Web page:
Peter York on Ads: Charmlesss and bitter - the berries, not Burke

Ocean Spray
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She was on Big Brother's Little Brother with our Dermot the other week, wearing galumphing sandals, obviously following the show closely, and showing good judgement about the characters. She's in real danger of becoming a National Treasure.

She's got a very singular voice too - north London (Irish) Cockney, very pre-estuary. I often wonder how she'd sound alongside Danny Baker's Rotherhithe taxi-driver tone. They must know each other - all famous people do.

Miss Burke is immediately recognisable as the voice-over on the Ocean Spray cranberry juice commercial. It's not just the voice, it's that she's saying very Kathy Burke-ish things.

The commercial is another 1970s spoof. At least I think it's intended as 1970s spoofy. In a world so sun-dappled that it looks completely bleached out - always a spoof sign - some Pan's People-ish lovelies (the proper 1970s word) are drowning in cranberries. Ocean Spray may be full of anti-oxidants and Vitamin C, says the Kathy voice, but don't kid yourself it'll make you look like them.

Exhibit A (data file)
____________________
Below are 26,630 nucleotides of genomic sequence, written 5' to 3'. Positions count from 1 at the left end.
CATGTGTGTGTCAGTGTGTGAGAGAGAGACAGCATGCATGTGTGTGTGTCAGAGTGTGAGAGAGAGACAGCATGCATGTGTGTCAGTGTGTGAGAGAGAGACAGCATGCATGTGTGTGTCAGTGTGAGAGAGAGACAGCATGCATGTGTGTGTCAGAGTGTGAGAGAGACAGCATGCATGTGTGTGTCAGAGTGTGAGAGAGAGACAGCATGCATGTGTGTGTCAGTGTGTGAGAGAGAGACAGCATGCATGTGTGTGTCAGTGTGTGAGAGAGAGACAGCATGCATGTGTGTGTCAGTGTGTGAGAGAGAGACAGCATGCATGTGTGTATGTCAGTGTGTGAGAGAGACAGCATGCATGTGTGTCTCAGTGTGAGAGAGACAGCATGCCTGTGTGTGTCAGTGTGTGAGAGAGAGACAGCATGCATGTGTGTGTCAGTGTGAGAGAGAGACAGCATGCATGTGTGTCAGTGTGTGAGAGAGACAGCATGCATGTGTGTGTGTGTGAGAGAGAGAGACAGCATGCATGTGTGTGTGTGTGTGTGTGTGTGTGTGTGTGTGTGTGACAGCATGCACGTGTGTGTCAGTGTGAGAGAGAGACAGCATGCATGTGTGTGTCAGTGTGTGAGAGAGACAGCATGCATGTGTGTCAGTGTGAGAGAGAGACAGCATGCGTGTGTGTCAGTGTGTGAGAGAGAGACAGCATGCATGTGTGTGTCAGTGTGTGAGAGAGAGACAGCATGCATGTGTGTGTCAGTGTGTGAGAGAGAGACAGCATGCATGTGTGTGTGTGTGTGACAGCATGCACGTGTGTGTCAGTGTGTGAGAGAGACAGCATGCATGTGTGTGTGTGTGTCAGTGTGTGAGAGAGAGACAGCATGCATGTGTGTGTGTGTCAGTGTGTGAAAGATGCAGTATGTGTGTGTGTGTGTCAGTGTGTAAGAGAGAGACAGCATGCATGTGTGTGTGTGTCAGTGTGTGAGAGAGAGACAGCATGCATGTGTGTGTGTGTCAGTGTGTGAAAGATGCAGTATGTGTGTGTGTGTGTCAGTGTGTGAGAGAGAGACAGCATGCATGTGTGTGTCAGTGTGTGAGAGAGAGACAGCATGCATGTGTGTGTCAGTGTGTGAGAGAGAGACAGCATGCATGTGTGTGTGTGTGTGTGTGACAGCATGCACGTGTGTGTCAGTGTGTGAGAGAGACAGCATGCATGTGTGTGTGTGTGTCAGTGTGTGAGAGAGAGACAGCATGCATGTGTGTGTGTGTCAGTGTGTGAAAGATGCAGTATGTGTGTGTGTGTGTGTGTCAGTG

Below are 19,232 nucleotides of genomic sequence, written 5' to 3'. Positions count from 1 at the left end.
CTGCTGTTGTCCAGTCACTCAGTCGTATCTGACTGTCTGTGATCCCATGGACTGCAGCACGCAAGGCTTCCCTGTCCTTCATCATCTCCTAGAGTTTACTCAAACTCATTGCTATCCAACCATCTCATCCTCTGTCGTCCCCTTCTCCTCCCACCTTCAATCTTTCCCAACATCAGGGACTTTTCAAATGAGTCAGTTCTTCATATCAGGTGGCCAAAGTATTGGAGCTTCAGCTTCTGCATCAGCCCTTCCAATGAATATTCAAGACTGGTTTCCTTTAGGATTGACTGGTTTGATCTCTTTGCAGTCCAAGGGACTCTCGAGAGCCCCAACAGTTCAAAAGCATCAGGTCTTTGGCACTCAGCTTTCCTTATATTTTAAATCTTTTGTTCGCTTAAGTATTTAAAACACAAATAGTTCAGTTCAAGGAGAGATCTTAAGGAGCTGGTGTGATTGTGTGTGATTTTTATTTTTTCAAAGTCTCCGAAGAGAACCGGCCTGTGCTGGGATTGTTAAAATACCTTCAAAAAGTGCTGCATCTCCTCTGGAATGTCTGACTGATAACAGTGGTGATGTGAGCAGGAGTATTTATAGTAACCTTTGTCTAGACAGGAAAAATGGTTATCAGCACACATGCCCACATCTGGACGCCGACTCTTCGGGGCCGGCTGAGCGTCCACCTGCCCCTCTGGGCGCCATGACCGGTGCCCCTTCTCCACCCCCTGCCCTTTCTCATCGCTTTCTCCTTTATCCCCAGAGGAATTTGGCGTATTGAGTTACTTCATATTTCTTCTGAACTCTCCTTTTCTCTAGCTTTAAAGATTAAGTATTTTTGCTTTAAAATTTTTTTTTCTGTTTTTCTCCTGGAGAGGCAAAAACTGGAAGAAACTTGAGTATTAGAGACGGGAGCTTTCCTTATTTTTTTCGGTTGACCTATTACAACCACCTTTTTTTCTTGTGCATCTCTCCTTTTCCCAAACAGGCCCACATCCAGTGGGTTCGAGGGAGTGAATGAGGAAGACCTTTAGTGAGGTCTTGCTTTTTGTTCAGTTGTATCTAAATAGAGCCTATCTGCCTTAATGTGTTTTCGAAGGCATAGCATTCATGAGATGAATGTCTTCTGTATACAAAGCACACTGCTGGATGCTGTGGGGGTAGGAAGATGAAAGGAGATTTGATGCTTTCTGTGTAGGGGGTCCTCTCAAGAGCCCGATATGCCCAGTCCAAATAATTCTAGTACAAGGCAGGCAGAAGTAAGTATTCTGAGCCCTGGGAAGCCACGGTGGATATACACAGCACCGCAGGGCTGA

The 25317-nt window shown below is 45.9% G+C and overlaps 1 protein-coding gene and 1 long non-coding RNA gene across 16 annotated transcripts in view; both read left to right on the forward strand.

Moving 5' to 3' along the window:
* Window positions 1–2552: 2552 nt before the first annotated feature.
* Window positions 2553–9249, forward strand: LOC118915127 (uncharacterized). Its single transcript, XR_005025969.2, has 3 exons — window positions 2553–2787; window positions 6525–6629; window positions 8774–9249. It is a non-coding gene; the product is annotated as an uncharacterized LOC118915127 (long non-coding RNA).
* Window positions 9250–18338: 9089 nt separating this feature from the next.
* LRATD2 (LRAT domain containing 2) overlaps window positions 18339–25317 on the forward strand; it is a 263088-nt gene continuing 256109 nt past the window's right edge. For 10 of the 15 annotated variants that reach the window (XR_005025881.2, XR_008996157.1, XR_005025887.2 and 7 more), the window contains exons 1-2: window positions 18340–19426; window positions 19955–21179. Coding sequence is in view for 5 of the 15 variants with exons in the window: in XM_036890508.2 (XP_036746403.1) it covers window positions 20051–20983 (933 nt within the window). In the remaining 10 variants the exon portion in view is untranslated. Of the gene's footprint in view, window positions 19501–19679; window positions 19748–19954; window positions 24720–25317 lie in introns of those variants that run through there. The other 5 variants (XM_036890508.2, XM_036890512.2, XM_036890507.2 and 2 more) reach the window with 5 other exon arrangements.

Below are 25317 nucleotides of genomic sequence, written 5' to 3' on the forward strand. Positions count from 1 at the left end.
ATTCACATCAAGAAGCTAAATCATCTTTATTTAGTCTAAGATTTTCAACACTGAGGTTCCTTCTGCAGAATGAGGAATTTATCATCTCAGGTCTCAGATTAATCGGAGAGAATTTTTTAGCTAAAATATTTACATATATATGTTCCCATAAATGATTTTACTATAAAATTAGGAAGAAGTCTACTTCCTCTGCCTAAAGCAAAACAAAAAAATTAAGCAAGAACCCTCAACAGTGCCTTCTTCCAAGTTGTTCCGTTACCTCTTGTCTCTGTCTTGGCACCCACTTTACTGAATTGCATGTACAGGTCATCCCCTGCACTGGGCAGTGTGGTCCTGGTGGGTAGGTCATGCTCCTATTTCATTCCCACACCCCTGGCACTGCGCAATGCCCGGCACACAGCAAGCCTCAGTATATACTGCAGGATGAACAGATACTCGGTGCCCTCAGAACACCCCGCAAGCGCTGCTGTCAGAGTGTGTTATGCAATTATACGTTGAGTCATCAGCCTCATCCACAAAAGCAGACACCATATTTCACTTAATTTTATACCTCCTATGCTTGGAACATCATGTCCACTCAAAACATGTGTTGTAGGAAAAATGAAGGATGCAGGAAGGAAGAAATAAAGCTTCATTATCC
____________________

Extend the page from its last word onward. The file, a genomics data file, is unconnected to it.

It's amazing how we've come round to the cranberry. It used to be something Americans had with their turkeys; rather charmless, faintly bitter little berries you could buy in tins at Selfridges Food Hall if you wanted to make American house-guests feel at home. I was once told that cranberry juice was an entirely marketing creation; designed to mop up American farmers' fantastic over-production. And that it had to be hugely subsidised to compete with such delicious things as Tropicana orange juice.

But somehow, just somehow, all the marketing and the PR about mixer drinks and sophistication and the health stories just hit critical mass, to the point that every decent bar has the stuff now. Is this apocryphal? - I've no idea.

Rather disconcertingly you can now hear our Kathy voice-overing Sprite too. Sprite is an American soft drink from Coca-Cola, an updated version of Hooper Struve's fizzy lemonade with no redeeming features whatsoever.